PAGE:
I am in trouble as the CD now sounded a bit dull. The HFPA sounded livelier with overall presentation was more involving....more realistic and natural. The bass line on HFPA was cleaner and more defined. Vocals were more bold. Is all this due to higher resolution? Most probably.
1-0 to HFPA.
HFPA vs FLACFor this, I use FLAC files with the same resolution 24/96 downloaded from HDTracks a couple of years back.
2-1 to HFPA
Close call between them. Hard to differentiate between them. At one point, I forgot which format was playing. Perfect bit to bit transfer? Perhaps. Excellent remastering? Most probably.
The only different I notice is again the volume level. The HFPA sounded louder than the FLAC....although it might be because the FLAC was played via the M1 CLiC which is connected via RCA to the M6i amp compared to the XLR connection for the HFPA from M6 DAC. Hence a draw.
HFPA vs LP
The final battle....A bit tricky here as I would not say my LP is optimumly set up.... I have not changed nor re-tune/align/callibrate my TT since I purchased it in 2011.
Playing the LP made me realised what was still missing in HFPA. The warmth and sweet character of analogue production. Although HFPA can provide that natural sound, the level have yet to reach what LP gives out. Now now....Its not all that bad... Bare in mind that HFPA (or hi res for that matter) is still in its early days and I do believe it has the potential to go higher.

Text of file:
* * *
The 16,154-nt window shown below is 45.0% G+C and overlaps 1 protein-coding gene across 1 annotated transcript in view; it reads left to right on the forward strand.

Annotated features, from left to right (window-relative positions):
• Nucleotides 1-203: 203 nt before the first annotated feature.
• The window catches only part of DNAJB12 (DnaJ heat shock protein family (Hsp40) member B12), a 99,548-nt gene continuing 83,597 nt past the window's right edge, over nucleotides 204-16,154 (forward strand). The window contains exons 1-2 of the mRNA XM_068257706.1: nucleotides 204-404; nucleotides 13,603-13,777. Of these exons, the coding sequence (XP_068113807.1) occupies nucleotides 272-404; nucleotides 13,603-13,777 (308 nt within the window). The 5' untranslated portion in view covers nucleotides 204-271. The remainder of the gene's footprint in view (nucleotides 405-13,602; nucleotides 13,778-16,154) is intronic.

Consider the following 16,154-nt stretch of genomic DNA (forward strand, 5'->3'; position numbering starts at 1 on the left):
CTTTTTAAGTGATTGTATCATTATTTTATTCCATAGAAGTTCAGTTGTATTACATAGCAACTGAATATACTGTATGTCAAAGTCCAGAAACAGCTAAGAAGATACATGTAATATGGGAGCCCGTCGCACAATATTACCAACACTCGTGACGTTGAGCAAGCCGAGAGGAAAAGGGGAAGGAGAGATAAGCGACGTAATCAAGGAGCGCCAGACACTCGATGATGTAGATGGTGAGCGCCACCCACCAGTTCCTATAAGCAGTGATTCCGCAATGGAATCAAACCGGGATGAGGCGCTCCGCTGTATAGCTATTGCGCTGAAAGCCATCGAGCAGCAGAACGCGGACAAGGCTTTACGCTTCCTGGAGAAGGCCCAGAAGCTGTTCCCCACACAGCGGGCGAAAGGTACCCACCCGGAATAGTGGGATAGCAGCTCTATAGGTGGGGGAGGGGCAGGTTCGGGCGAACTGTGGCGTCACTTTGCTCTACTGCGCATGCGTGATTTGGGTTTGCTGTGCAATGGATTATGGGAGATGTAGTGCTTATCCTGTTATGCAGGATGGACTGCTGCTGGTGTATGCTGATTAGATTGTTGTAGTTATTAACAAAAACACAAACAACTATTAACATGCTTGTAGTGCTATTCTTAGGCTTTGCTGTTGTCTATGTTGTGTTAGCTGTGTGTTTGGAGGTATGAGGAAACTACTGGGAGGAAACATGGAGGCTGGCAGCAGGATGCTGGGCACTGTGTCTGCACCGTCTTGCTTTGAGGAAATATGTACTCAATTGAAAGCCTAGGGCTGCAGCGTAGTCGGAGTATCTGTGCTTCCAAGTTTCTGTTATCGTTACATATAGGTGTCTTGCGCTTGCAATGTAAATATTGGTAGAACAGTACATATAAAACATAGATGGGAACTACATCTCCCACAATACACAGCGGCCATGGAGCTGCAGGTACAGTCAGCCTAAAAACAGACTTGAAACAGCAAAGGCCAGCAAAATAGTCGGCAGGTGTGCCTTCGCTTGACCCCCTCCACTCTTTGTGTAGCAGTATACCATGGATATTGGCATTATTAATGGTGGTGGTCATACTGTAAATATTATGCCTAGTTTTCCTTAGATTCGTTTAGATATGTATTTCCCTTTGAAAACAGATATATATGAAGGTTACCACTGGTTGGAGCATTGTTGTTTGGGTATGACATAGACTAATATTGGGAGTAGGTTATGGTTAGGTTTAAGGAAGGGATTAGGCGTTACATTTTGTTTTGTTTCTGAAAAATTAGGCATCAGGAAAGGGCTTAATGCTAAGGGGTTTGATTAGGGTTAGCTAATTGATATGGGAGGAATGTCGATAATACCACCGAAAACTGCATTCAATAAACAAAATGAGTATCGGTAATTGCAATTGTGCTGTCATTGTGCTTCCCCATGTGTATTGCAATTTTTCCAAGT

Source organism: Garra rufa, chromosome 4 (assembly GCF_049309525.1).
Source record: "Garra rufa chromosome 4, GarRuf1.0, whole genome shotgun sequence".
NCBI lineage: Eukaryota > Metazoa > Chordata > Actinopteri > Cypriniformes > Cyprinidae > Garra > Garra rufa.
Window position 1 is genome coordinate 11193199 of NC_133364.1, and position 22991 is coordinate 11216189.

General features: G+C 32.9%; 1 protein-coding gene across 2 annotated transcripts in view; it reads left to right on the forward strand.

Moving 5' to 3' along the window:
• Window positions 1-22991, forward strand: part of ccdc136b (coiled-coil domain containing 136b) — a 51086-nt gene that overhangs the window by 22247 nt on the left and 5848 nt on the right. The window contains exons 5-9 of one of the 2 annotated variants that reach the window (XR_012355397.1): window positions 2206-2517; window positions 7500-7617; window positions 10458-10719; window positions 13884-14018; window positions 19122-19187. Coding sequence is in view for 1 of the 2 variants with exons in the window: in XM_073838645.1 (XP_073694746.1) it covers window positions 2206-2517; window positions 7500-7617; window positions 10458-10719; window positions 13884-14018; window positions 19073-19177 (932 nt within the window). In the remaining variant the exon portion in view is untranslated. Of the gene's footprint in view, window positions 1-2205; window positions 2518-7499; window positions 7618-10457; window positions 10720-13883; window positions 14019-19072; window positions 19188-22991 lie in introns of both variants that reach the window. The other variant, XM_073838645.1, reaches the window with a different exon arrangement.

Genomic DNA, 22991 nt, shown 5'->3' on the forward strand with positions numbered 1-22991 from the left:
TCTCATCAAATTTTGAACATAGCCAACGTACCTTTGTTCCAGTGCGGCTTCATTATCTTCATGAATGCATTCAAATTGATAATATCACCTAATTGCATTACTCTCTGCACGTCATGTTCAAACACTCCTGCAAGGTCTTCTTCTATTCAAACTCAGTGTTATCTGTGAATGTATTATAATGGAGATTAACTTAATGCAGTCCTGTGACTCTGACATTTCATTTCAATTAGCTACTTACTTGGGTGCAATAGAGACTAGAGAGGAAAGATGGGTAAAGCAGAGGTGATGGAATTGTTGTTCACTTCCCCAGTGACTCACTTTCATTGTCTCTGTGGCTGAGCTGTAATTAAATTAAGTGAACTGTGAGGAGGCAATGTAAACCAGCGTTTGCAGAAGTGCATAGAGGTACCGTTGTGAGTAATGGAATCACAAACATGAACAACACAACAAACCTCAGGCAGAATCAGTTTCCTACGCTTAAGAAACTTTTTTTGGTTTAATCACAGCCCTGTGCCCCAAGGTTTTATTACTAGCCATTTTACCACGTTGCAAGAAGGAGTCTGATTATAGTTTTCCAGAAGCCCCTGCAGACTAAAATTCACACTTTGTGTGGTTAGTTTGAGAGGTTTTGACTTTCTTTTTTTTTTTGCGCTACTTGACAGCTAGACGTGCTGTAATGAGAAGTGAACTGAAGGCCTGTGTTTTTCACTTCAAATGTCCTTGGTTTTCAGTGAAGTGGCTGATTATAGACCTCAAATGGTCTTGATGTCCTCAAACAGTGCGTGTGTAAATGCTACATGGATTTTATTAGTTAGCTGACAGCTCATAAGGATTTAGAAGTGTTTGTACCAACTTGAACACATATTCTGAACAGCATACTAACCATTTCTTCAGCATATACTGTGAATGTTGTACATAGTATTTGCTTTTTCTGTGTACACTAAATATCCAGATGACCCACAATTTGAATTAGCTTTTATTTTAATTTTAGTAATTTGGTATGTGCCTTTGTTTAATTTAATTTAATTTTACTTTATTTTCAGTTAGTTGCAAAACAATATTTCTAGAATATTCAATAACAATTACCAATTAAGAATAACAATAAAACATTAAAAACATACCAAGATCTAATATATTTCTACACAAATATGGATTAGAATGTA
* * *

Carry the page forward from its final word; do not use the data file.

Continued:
So for multiple format war final result?
2-2....its a draw hehehehe. :)
This is how I rank them based on musical enjoyment:
3. Hi res FLAC
However, for overall taking into account conveniency:
1. Hi Res FLAC
There you go.....in the end .... consumer have CHOICES..... so choose wisely....and enjoy the music....
Stay tune for Part Deux.... HFPA on 5.1 channel review...